"Life forms illogical patterns. It is haphazard and full of beauties which I try to catch as they fly by, for who knows whether any of them will ever return?"
Patterns are cool. If you pay close enough attention, you can find all sorts of patterns in pretty much every arena of life. I have a tendency to seek out patterns in my world as a way of trying to figure out the "why's" of my life. Sometimes the patterns I find are significant, sometimes trivial and if I wait long enough, each one of them has a reason.
I have recently read two books that are similar thematically enough for me to consider the start of a pattern: Still Alice and Deaf Sentence: A Novel. Both are stories of people, experts in their fields, who find themselves afflicted by whatever it is they are experts in. In Deaf Sentence: A Novel, the protagonist is a linguist who is losing his hearing, becoming unable to hear those sounds he has for so long studied and taught. Still Alice, tells the story of Alice, a professor of cognitive psychology who develops early onset Alzheimer's Disease, going from one who studies thinking to one who cannot think clearly enough to put a sentence together.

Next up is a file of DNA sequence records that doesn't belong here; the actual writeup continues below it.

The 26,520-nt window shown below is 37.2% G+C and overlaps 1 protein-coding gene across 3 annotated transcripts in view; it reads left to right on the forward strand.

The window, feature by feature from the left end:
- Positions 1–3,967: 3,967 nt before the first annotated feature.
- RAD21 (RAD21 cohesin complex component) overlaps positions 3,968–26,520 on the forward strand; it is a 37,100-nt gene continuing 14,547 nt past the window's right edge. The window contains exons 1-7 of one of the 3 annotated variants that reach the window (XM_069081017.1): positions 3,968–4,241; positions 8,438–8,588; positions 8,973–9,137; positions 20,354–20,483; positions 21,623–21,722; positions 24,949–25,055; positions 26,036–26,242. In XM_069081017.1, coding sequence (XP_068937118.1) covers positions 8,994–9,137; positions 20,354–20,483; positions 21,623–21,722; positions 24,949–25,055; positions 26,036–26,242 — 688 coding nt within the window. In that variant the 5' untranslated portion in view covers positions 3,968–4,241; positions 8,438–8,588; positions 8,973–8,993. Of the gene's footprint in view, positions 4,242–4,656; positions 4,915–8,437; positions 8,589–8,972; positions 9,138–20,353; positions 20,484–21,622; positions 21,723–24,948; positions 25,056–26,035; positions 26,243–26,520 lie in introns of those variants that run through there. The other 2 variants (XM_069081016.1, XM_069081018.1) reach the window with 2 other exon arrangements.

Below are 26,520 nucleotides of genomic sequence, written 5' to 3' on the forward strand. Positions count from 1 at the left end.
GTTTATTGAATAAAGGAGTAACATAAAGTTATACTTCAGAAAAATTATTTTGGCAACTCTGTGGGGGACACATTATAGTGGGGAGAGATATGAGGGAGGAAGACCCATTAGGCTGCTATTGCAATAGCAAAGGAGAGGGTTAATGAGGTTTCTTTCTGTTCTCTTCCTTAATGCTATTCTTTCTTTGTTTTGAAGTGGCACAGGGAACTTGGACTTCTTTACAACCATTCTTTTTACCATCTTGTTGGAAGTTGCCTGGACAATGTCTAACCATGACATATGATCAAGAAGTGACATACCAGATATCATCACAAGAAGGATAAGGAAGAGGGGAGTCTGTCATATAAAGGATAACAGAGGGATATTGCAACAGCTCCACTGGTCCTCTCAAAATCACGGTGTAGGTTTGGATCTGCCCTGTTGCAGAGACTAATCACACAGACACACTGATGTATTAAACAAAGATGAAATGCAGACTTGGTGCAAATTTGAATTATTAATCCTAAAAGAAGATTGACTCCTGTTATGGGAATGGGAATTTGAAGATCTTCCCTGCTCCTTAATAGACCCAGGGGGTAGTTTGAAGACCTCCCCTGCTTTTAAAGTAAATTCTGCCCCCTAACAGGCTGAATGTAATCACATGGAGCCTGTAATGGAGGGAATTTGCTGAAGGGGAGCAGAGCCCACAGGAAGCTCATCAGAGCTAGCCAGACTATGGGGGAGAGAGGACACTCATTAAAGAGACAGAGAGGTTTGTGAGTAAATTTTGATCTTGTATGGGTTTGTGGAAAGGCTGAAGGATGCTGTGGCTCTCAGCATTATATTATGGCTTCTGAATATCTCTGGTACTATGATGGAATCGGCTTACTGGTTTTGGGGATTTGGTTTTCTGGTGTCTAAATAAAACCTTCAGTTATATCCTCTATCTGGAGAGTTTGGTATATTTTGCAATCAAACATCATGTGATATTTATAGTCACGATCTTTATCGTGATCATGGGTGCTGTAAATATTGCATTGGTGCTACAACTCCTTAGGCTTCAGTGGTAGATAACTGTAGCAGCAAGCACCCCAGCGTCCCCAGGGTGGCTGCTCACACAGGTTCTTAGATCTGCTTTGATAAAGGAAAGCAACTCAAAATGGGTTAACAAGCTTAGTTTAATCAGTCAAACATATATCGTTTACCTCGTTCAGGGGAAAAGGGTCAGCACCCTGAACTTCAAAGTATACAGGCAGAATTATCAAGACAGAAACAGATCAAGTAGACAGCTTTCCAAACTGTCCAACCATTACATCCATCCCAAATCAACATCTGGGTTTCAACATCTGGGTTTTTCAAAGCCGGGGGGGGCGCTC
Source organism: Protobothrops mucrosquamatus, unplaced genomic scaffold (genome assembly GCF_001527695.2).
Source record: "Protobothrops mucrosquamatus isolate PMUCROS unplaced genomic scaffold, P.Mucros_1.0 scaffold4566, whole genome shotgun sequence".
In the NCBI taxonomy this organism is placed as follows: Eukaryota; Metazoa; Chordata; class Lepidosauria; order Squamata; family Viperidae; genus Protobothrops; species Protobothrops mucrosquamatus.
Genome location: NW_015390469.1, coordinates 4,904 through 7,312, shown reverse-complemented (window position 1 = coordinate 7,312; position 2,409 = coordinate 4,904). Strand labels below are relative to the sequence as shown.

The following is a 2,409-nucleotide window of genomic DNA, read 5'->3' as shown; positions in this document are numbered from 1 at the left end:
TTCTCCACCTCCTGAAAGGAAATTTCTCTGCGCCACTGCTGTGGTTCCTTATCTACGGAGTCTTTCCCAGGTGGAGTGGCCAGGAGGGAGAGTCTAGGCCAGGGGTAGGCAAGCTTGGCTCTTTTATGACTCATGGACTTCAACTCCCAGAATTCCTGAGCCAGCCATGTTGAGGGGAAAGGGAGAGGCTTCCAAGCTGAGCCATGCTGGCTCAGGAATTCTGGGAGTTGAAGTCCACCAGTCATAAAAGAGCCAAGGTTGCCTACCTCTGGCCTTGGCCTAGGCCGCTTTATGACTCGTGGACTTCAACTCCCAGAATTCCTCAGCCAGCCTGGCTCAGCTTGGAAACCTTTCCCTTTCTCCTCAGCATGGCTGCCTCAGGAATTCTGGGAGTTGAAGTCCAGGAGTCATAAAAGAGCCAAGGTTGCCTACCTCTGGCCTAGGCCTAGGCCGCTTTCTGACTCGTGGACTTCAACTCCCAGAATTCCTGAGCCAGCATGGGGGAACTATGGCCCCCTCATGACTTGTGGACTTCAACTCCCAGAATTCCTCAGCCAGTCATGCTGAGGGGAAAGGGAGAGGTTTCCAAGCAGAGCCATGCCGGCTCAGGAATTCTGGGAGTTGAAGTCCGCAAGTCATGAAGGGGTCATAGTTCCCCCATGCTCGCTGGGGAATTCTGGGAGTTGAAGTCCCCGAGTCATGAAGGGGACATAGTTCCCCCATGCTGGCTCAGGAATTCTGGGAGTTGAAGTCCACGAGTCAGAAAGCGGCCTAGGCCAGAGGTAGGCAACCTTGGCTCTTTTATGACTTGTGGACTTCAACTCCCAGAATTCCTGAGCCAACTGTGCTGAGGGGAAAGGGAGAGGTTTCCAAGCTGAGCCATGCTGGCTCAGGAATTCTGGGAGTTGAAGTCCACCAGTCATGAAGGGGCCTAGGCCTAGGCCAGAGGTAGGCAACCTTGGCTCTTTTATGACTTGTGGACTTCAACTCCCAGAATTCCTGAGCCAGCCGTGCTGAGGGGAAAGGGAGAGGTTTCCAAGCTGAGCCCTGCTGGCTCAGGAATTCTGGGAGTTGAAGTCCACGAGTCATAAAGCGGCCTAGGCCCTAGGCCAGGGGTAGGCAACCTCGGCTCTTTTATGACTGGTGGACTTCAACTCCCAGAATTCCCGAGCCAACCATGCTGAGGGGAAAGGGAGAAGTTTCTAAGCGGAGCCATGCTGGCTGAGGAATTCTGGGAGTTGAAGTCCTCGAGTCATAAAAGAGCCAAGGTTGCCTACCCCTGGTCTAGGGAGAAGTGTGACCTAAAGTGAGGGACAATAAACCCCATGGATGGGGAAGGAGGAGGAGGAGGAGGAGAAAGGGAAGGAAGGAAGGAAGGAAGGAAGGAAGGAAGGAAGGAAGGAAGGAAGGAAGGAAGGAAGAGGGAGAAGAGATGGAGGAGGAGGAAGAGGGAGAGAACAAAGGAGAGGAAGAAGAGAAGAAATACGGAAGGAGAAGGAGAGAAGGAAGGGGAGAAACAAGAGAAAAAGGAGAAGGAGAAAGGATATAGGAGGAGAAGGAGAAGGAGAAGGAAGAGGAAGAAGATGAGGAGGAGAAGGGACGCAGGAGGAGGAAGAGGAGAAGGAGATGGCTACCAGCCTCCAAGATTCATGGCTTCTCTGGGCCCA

So here's the pattern I noticed in the books I have been led to read: it seems as though the crosses we bear are inextricably linked with how we are gifted. A linguist, a lover of language, loses his ability to hear. A psychologist loses her ability to think. I think about Beethoven, brilliant musician and composer becomes deaf. Accomplished athletes lose limbs to disease. A singer is robbed of her voice. Those in the most need of community are continually left alone.